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Clinical Crossroads Update |

A 40-Year-Old Woman With a Strong Family History of Breast Cancer, 1 Year Later

Erin E. Hartman, MS; Richard A. Parker, MD
JAMA. 2000;283(24):3243. doi:10.1001/jama.283.24.3243.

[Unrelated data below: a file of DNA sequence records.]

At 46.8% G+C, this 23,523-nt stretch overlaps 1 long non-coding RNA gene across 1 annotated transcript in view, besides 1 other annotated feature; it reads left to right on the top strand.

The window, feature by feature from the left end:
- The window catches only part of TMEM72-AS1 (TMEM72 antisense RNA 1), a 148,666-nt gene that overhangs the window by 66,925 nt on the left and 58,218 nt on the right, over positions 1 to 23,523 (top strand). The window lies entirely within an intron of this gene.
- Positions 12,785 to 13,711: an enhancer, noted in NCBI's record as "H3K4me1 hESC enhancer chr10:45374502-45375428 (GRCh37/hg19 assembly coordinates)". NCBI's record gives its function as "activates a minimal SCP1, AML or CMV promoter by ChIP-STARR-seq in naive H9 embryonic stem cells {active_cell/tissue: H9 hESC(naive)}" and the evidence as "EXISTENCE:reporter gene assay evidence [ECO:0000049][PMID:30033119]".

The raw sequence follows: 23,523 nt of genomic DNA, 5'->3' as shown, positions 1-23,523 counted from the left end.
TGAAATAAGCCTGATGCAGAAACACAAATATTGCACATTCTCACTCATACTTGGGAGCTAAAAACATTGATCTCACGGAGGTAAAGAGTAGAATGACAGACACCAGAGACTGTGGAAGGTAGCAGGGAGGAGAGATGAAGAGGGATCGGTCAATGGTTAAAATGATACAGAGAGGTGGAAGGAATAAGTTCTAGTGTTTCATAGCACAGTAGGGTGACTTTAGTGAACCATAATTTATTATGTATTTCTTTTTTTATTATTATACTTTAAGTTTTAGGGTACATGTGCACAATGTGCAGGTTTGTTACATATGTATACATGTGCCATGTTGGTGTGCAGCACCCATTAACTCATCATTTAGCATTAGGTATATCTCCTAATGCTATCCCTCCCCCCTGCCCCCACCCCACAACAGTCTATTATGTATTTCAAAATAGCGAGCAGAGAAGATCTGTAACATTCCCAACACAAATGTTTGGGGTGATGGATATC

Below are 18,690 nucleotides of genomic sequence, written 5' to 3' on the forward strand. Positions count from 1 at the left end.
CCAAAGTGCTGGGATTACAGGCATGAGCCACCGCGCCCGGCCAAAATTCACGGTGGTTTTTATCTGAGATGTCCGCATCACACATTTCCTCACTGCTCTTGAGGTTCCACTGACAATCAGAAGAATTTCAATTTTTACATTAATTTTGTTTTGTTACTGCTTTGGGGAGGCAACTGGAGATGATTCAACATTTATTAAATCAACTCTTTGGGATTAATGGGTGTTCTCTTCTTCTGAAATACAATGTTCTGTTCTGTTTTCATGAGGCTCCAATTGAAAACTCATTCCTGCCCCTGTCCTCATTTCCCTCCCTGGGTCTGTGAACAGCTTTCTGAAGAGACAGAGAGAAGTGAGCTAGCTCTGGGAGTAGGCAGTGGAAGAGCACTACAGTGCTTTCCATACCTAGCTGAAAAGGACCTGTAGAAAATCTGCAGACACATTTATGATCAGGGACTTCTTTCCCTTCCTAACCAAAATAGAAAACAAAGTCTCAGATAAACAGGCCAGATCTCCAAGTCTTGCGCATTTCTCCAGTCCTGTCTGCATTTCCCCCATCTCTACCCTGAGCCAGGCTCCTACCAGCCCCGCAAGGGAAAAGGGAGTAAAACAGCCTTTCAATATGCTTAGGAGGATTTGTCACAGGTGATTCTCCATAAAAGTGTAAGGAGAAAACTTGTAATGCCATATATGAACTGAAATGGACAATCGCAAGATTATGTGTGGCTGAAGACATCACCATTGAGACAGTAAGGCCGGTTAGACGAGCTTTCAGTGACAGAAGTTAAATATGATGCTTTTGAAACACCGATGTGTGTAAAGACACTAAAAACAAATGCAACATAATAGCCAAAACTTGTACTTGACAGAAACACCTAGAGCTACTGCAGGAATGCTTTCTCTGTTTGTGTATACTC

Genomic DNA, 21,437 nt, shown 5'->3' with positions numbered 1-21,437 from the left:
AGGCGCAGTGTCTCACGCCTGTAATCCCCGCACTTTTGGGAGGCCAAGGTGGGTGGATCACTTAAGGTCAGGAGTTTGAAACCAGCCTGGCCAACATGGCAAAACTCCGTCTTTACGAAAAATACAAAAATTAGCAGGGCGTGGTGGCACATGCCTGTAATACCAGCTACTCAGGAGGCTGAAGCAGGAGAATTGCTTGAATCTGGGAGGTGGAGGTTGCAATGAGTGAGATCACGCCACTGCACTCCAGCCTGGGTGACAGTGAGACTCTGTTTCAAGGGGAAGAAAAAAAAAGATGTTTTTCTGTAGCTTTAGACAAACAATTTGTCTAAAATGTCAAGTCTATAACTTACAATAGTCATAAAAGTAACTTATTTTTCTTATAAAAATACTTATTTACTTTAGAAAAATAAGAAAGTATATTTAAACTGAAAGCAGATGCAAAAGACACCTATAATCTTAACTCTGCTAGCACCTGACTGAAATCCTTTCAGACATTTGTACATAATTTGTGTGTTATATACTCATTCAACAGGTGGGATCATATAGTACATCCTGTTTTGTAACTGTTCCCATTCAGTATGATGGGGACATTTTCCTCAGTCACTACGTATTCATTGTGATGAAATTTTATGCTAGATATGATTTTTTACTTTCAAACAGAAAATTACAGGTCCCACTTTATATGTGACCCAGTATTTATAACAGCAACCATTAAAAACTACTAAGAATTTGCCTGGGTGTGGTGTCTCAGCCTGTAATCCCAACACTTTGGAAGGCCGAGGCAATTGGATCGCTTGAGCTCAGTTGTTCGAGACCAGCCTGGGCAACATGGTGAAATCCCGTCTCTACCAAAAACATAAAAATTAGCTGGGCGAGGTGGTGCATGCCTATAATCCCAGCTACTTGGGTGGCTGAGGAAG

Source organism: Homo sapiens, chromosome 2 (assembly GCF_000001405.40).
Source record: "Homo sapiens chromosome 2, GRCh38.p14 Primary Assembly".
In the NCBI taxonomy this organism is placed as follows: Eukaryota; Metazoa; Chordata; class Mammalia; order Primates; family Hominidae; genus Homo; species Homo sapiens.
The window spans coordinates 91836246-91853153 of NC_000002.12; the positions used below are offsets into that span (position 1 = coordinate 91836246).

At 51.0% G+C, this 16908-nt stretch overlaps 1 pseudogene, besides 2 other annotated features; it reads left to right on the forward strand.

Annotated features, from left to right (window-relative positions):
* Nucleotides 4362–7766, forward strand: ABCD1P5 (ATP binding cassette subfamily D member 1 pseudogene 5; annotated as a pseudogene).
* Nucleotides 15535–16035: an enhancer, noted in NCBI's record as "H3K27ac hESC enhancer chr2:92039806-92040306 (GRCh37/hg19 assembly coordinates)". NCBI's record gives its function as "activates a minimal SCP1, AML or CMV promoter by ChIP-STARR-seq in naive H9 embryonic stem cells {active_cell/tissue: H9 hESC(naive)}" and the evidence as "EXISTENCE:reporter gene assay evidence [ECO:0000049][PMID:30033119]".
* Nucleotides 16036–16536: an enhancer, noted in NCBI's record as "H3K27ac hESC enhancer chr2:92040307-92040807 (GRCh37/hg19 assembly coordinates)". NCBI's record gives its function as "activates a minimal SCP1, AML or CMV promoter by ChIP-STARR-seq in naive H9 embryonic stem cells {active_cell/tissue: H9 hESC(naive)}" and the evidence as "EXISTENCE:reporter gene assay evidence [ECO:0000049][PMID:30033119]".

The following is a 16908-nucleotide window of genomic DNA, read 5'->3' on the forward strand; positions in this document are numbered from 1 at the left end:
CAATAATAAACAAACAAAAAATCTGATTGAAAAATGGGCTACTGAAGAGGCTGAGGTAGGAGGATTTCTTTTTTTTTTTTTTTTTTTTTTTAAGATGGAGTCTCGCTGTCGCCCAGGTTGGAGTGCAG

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In February 1999, Judy Garber, MD, discussed a 40-year-old woman whose grandmother, mother, and sister had breast cancer.1 Both the woman's mother and sister died of the disease. Mrs T, the patient, practiced breast self-examination and had yearly mammography starting at age 23 years. She was considering genetic testing and tamoxifen therapy. Dr Garber discussed established risk factors for breast cancer, such as reproductive factors, lifestyle factors, and family history. She explained that available information on women's risk of breast cancer has limitations and that estimating breast cancer risk for individual patients is challenging. Dr Garber detailed the decision process for whether a patient should consider testing for the presence of BRCA1 or BRCA2 genes. She also described medical management for patients with strong family history of breast cancer, such as prophylactic mastectomy and tamoxifen.

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